Wednesday, December 18, 2013

The Hobbit: In Which I Bring My Inner Child Into the Thunderdome

Note before I begin this: I'd like to take a moment to issue a big thank you/apologies to my girlfriend who proofread on this article. She has a lot of strong feelings about this movie. To the point I even offered an out on doing the proof on this. She still opted to do so anyway.
The response...well...

So yeah...again, big thanks and apologies for riding this one out. When I try and take on the other two next year, again, the offer remains on the table for me to get someone else to proof. Just sayin'

I promised there would be another connected piece to go with the release of Jackson's second feature.
It's not a review of that movie. Not yet, anyway- That will come tomorrow (partially cause I'm still mulling over my thoughts on it.)

In the meantime, I decided to finally follow up up on a statement I made the better part of a year ago during my write-up on my favorite bad movies. At the time, I had included Bakshi's problematic adaptation as a placeholder when I had a last minute change of heart. I later acknowledged this and expressed my interest in revisiting the movie to give it a fair chance to stand on its own merits. This is not the time for it, but I got to thinking - given their ultimately checkered reputation on the internet, why not give each of the varied animated attempts to adapt Tolkien its fair day in court?

Of course, this was a challenge since, as the title suggests, I have a lot of childhood memories associated with these films. So I had to get myself into a suitable mindset in order to be able to look at these objectively. This marks my first attempt, using the 1977 made-for-TV version produced by the people at Rankin-Bass during one of their downtimes from largely cornering the market for Christmas specials.

"...and this is Thorin, and Dopey, and Bashful and--you know what, you're really not gonna remember half of these guys later anyway. No sense spending too much time worrying about it."

As I said before, this is one of those titles that has a really strange standing in the eyes of viewers, particularly on the web. I've seen people really love and REALLY hate this movie. In some circles, animated Tolkien is treated as being the equivalent of that cousin no one talks about at the family reunions because he's still in lock-up for things he allegedly may or may not have done to a beached whale while riding a cocktail of grain alcohol and bath salts.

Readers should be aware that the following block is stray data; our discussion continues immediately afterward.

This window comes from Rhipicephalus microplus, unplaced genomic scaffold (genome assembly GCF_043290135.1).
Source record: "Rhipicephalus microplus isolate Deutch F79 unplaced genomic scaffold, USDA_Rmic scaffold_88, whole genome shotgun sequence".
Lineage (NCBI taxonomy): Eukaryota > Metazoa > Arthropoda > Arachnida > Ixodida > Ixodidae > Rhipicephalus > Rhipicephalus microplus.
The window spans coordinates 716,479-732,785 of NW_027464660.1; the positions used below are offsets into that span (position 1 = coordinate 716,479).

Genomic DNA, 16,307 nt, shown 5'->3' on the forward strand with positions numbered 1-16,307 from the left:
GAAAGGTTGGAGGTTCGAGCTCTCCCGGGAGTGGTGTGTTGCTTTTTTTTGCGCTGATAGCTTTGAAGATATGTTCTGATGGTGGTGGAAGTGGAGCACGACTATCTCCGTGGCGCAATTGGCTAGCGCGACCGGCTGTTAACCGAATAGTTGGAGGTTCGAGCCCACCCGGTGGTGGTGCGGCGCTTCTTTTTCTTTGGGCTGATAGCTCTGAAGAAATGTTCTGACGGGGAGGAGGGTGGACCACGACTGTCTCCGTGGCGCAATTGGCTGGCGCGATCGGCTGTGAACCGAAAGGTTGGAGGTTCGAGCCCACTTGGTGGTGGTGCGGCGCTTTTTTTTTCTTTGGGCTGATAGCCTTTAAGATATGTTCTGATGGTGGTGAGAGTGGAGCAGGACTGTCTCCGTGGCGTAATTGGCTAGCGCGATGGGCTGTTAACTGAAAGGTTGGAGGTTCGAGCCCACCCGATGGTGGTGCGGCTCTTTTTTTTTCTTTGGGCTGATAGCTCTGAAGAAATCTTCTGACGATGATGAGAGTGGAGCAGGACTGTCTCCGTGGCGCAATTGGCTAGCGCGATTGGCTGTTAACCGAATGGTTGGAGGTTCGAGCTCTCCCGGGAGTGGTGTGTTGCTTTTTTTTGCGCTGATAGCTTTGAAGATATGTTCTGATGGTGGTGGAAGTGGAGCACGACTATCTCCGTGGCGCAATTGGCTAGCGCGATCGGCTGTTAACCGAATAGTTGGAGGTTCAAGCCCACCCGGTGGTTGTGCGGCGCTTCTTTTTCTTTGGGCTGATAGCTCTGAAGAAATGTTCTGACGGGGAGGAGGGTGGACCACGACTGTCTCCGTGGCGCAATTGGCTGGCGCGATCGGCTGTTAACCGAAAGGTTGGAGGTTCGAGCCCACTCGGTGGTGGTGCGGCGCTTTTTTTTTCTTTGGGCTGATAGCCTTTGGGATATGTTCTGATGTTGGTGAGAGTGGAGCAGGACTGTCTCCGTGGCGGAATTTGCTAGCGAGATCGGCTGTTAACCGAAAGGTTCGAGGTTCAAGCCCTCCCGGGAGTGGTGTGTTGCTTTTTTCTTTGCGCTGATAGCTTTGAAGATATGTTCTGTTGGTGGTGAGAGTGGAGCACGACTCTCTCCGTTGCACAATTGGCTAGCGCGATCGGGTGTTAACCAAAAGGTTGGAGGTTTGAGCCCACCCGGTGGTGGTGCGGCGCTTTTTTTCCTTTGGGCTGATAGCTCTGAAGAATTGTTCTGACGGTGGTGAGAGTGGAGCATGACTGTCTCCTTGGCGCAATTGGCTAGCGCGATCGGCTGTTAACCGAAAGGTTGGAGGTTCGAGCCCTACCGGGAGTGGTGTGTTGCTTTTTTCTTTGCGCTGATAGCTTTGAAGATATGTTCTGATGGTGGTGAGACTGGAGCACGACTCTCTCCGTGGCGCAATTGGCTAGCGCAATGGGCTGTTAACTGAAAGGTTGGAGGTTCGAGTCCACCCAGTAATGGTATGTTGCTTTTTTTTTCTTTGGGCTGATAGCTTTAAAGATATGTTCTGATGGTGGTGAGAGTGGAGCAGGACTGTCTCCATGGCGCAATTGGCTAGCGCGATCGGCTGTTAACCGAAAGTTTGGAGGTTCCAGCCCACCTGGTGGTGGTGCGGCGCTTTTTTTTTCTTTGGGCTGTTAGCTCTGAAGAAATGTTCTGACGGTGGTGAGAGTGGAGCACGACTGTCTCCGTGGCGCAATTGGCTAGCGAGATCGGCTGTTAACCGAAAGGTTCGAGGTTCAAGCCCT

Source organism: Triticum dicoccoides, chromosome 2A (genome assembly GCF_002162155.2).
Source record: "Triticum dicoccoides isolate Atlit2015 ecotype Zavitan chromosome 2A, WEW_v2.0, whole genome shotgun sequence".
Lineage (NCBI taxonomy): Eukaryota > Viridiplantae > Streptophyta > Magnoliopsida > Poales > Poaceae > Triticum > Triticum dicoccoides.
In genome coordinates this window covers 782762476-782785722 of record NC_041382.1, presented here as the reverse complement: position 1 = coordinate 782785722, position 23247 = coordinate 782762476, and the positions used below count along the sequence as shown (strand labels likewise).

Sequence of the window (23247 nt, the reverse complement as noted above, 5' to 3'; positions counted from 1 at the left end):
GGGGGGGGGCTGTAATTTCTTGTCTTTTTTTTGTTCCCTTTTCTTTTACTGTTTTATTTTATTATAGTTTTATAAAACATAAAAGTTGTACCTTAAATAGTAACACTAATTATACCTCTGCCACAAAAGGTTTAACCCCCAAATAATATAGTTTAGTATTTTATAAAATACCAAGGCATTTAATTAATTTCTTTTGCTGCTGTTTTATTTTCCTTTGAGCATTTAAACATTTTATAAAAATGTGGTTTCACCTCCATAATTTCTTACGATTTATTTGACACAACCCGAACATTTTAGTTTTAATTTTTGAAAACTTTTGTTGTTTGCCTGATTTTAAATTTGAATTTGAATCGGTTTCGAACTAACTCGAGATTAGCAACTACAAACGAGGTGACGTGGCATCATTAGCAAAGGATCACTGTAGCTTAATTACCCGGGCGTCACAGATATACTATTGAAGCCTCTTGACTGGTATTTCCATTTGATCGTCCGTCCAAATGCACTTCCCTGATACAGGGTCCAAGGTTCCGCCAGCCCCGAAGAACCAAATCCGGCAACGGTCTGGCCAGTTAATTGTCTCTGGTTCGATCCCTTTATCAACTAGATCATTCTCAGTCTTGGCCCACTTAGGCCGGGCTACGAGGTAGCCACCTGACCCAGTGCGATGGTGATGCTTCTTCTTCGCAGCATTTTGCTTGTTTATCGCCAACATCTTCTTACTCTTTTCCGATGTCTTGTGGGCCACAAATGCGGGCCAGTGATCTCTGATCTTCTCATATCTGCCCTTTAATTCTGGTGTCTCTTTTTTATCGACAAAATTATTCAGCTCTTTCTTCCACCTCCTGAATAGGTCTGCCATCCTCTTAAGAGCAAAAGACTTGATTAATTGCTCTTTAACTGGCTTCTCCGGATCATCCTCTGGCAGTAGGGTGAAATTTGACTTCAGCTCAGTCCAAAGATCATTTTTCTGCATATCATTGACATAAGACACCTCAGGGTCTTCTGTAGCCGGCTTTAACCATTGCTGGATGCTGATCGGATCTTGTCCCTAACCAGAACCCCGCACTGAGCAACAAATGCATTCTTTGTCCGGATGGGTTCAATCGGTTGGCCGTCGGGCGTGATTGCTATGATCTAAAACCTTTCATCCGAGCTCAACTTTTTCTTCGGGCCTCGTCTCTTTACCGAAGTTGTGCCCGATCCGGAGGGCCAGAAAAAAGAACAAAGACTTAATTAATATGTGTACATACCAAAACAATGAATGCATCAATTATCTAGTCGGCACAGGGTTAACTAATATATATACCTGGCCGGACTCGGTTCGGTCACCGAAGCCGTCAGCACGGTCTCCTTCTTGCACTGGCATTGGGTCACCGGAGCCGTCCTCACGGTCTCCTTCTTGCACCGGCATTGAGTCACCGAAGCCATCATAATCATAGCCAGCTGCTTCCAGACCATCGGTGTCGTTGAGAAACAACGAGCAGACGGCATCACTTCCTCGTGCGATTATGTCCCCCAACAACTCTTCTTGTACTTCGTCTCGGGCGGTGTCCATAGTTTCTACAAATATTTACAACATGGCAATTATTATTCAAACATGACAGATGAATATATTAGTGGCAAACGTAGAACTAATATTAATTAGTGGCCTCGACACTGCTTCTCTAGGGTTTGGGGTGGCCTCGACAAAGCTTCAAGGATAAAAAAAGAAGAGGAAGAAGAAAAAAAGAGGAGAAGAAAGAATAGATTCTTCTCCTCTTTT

...OK, maybe that's a bit much, but you get my point; This title's reputation somewhat precedes it.

Personally, even looking at this nowadays, and disregarding any sense of nostalgia (which took a fair amount of mental preparation) I'm just gonna say it outright - I really don't think this adaptation is anywhere near as bad as people make it out to be (Editor's note: LIIIIIIIIES). Yes, it has some problems - notably the fact that it barrels through the story with its foot pretty firmly on the gas- despite that, it still manages to hit all of the important points without feeling like it's missing the point. Probably the one big complaint I've heard leveled at this as an adaptation is that the movie is 'too kiddy'. And to be honest, one I've always found a little bit strange when one considers that Tolkien wrote this particular story for children. I mean, if this were The Silmarillion, or their later attempt at The Return of the King, I could see the point. For this particular story though, I never really felt this particular adaptation soft-balled it or softened things up too much. It's an adventure story made with younger readers in mind, and so the film version keeps itself accessible for young viewers. With one strange exception- This may be one of those rare cases I've ever heard of where an adaptation actually kills off more characters than the original story, by a sizable number, and is still considered the "kidder" version of the account.

Yes, it's a PG-rated murderous mob, but it still IS a murderous mob...

And because I know someone's going to bring them up - the complaints about the singing also struck me as particularly odd. With one exception, all of the songs were featured in the original book, so I can't rightly see why keeping them in is somehow a detriment. You can dislike the way the film translated them, certainly, but many of the complaints seem to take umbrage with the fact there are songs in their Tolkien adaptation to begin with (in which case, I wonder just how familiar they are with the books to begin with.) That said, as far as this front goes, I personally don't really have much problem with them. I do have an exception, though- The one area where there is something of a drawback in the music here, at least to me, goes to the songs involving the goblins in the story. Now, again, they keep the same lyrics, and their own, they're actually somewhat catchy tunes (care of Jules Bass.) Which is kind of the problem. Given the reputation goblins have in the story, you'd expect their music to sound crude, mocking, even a bit horrific. Then you have said tunes being sung by the legendary Thurl Ravenscroft (whom many are more likely to recognize as the baritone voice behind 'You're a Mean One Mr. Grinch') and what should be two rather horrible songs by design become catchy despite themselves. Much of the rest of the soundtrack isn't too bad, and there's even a couple of nice standouts, but those two tracks stand as a mix of both 'it works' and 'but it really isn't supposed to.'